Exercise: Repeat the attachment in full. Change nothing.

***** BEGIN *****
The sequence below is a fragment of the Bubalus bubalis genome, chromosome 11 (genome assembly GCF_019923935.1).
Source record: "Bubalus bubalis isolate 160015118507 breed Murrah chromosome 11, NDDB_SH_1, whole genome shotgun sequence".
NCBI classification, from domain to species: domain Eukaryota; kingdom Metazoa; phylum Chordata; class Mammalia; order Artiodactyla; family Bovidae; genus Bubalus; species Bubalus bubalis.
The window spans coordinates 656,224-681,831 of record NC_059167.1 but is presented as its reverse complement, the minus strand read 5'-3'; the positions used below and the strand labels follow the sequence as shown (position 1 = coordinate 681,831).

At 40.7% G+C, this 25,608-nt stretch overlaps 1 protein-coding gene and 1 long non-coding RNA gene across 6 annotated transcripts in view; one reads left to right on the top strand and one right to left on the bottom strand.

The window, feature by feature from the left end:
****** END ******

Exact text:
The sequence below is a fragment of the Bubalus bubalis genome, chromosome 11 (genome assembly GCF_019923935.1).
Source record: "Bubalus bubalis isolate 160015118507 breed Murrah chromosome 11, NDDB_SH_1, whole genome shotgun sequence".
NCBI classification, from domain to species: domain Eukaryota; kingdom Metazoa; phylum Chordata; class Mammalia; order Artiodactyla; family Bovidae; genus Bubalus; species Bubalus bubalis.
The window spans coordinates 656,224-681,831 of record NC_059167.1 but is presented as its reverse complement, the minus strand read 5'-3'; the positions used below and the strand labels follow the sequence as shown (position 1 = coordinate 681,831).

At 40.7% G+C, this 25,608-nt stretch overlaps 1 protein-coding gene and 1 long non-coding RNA gene across 6 annotated transcripts in view; one reads left to right on the top strand and one right to left on the bottom strand.

The window, feature by feature from the left end: